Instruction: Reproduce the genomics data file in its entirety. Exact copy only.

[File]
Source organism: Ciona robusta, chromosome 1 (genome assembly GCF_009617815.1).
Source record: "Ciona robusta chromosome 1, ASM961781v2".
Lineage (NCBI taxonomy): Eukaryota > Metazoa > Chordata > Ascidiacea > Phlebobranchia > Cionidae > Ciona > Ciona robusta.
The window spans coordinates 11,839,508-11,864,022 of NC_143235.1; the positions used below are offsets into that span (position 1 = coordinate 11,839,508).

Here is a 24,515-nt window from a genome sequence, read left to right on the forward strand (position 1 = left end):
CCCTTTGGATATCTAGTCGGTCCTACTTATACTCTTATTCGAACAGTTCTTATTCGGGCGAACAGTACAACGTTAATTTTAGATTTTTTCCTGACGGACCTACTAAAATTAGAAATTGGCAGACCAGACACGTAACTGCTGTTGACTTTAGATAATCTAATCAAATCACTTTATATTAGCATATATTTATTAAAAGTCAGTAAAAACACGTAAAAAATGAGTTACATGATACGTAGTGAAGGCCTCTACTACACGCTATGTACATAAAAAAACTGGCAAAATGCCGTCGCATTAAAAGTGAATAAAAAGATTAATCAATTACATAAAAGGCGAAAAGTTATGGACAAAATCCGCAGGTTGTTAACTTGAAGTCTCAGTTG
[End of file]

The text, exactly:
Source organism: Ciona robusta, chromosome 1 (genome assembly GCF_009617815.1).
Source record: "Ciona robusta chromosome 1, ASM961781v2".
Lineage (NCBI taxonomy): Eukaryota > Metazoa > Chordata > Ascidiacea > Phlebobranchia > Cionidae > Ciona > Ciona robusta.
The window spans coordinates 11,839,508-11,864,022 of NC_143235.1; the positions used below are offsets into that span (position 1 = coordinate 11,839,508).

Here is a 24,515-nt window from a genome sequence, read left to right on the forward strand (position 1 = left end):
CCCTTTGGATATCTAGTCGGTCCTACTTATACTCTTATTCGAACAGTTCTTATTCGGGCGAACAGTACAACGTTAATTTTAGATTTTTTCCTGACGGACCTACTAAAATTAGAAATTGGCAGACCAGACACGTAACTGCTGTTGACTTTAGATAATCTAATCAAATCACTTTATATTAGCATATATTTATTAAAAGTCAGTAAAAACACGTAAAAAATGAGTTACATGATACGTAGTGAAGGCCTCTACTACACGCTATGTACATAAAAAAACTGGCAAAATGCCGTCGCATTAAAAGTGAATAAAAAGATTAATCAATTACATAAAAGGCGAAAAGTTATGGACAAAATCCGCAGGTTGTTAACTTGAAGTCTCAGTTG